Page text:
I've been really surprised at how hard it has been to find a job here. ESL is a very competitive field here and even with many years of experience, a Master's degree in TESOL and just having come back from living and doing some teaching in China, I am (as another teacher told me) just another cog in the wheel.
I started looking for a job last Spring when we were still in China. I contacted a local junior college and received a fairly curt reply saying that I should check with human resources. I filled out several online applications to different places in the Portland/Vancouver area and had two interviews. One was for a four hour position and they hired someone else. The other was dependent upon student enrollment and I never heard back from them. I sent a resume to another place and they e-mailed me back saying that they'd like to interview me but that I needed to do the on-line application. I did it and never heard a word back, inspite of follow through e-mails on my part. One lovely school told me I was the best interview they had had all year but that they had no positions. Sigh. I've heard from several different ESL teachers that this is very common-there are so many people looking for jobs and so many people willing to drive all over the place to work that normal professional courtesy isn't even necessary.
I heard about another college that had an MA TESOL program and was looking at their website out of curiosity. I discovered that they had an ESL program and sent a resume last September. I got a polite response back that they weren't hiring but they would keep my resume. Then a few weeks ago, I got an e-mail asking if I was still available, did a phone interview, observations, real life interview and now I have a job! I'll be working for ELS Portland which is housed at Concordia University. All though I will be surrounded by statues of Martin Luther, the program is separate from the University. The campus is beautiful and it's surrounded by a beautiful neighborhood with beautiful homes.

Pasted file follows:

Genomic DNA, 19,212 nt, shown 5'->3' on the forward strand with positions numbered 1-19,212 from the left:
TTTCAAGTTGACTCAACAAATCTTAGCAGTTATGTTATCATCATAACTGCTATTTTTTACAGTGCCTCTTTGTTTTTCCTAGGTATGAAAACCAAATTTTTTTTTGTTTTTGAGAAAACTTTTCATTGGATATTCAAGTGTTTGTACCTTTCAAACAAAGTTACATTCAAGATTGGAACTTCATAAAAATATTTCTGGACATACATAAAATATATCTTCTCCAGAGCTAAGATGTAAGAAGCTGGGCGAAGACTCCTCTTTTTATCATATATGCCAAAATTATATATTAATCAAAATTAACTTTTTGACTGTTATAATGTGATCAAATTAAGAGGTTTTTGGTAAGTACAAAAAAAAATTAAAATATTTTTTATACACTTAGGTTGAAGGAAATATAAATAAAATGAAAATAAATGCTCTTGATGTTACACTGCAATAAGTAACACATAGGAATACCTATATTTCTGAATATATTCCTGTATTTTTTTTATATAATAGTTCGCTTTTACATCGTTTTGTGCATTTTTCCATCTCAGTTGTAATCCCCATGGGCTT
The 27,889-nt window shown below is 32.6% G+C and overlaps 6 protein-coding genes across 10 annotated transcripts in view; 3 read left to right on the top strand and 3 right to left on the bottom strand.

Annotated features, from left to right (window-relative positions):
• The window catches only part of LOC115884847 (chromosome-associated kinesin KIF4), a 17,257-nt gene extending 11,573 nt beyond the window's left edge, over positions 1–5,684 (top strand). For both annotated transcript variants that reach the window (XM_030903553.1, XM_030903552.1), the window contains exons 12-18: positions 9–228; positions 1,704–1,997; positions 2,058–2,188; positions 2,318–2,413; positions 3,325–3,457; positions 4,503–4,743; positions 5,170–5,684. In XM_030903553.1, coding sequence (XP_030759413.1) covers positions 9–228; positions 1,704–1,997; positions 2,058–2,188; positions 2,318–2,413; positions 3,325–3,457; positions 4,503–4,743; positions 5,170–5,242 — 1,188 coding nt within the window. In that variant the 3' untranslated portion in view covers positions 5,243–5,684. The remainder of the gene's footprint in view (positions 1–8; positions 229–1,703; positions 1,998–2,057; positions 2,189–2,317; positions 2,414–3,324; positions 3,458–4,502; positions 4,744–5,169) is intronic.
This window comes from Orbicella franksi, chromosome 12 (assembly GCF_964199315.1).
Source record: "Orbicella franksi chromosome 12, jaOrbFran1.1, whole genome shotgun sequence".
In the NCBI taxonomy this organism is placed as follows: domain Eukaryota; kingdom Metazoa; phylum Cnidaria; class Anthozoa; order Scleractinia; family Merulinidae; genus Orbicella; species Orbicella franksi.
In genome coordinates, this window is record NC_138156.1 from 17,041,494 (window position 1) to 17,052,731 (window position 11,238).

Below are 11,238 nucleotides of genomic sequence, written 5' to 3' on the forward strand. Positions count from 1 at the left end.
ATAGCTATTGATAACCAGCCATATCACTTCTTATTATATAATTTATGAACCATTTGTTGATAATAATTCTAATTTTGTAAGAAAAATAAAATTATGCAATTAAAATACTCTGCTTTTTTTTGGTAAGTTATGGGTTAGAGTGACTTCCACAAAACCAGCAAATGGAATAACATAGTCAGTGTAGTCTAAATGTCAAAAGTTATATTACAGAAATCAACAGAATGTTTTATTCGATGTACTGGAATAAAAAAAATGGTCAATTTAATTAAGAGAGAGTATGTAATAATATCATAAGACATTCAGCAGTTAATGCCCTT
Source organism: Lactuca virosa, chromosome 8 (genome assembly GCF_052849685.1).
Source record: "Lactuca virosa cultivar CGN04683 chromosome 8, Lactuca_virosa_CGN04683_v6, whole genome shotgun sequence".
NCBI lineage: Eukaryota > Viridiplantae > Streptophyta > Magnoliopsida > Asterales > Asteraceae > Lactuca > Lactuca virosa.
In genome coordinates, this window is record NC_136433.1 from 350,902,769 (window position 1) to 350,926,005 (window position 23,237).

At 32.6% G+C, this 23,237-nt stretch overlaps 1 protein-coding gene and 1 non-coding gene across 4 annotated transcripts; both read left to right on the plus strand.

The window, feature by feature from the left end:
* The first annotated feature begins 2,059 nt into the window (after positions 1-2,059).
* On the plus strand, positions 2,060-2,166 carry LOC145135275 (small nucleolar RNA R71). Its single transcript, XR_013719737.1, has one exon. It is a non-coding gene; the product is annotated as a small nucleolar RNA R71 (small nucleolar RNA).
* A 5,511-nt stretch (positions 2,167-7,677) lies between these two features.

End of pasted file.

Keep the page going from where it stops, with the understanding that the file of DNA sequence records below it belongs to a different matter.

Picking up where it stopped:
Each person that I have met has been pleasant and helpful. The program is an academic English program that runs in one month cycles. Most students are Arab or East Asian- Japanese, Chinese and Korean. I start at the lowest ranking which means that my job depends upon enrollement. This month, I will teach 20 hours a week or four classes. Next month? Who knows? In order to get to a more permanent status, I need to work three consecutive months in a row at 20 hours. So it's still a "maybe" job but one that I am thankful to have.
It's been a little over three months since we have moved here and we are still blown away by the beauty of the area. We like the church where Paul is working and the people there have been warm and welcoming. Elisabeth is happy at college and that makes us happy. She has a work study job working with developmentally disabled teenagers- fruit of having a developmentally disable child in our home for two years. I will be seeing her next weekend when I go to Seattle to see some friends-yay!
I read these two quotes about "sainthood" this morning and I am pondering them. The first is by Frederick Buechner.